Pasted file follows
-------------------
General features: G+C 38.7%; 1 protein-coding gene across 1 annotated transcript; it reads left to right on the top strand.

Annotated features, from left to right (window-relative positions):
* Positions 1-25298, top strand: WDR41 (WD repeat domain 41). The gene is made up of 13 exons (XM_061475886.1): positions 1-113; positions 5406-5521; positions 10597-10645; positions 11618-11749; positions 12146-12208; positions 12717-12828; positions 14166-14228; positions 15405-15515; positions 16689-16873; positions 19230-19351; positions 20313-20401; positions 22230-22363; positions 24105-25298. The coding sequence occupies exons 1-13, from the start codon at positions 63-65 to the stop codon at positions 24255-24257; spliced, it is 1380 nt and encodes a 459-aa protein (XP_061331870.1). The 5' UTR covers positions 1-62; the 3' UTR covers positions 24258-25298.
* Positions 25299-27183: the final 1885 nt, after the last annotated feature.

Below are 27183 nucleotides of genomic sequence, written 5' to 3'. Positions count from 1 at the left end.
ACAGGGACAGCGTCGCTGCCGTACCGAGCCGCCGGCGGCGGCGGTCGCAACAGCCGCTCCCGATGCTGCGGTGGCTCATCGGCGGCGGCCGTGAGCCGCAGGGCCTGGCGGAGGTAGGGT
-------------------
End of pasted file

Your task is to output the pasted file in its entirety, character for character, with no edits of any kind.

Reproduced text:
General features: G+C 38.7%; 1 protein-coding gene across 1 annotated transcript; it reads left to right on the top strand.

Annotated features, from left to right (window-relative positions):
* Positions 1-25298, top strand: WDR41 (WD repeat domain 41). The gene is made up of 13 exons (XM_061475886.1): positions 1-113; positions 5406-5521; positions 10597-10645; positions 11618-11749; positions 12146-12208; positions 12717-12828; positions 14166-14228; positions 15405-15515; positions 16689-16873; positions 19230-19351; positions 20313-20401; positions 22230-22363; positions 24105-25298. The coding sequence occupies exons 1-13, from the start codon at positions 63-65 to the stop codon at positions 24255-24257; spliced, it is 1380 nt and encodes a 459-aa protein (XP_061331870.1). The 5' UTR covers positions 1-62; the 3' UTR covers positions 24258-25298.
* Positions 25299-27183: the final 1885 nt, after the last annotated feature.

Below are 27183 nucleotides of genomic sequence, written 5' to 3'. Positions count from 1 at the left end.
ACAGGGACAGCGTCGCTGCCGTACCGAGCCGCCGGCGGCGGCGGTCGCAACAGCCGCTCCCGATGCTGCGGTGGCTCATCGGCGGCGGCCGTGAGCCGCAGGGCCTGGCGGAGGTAGGGT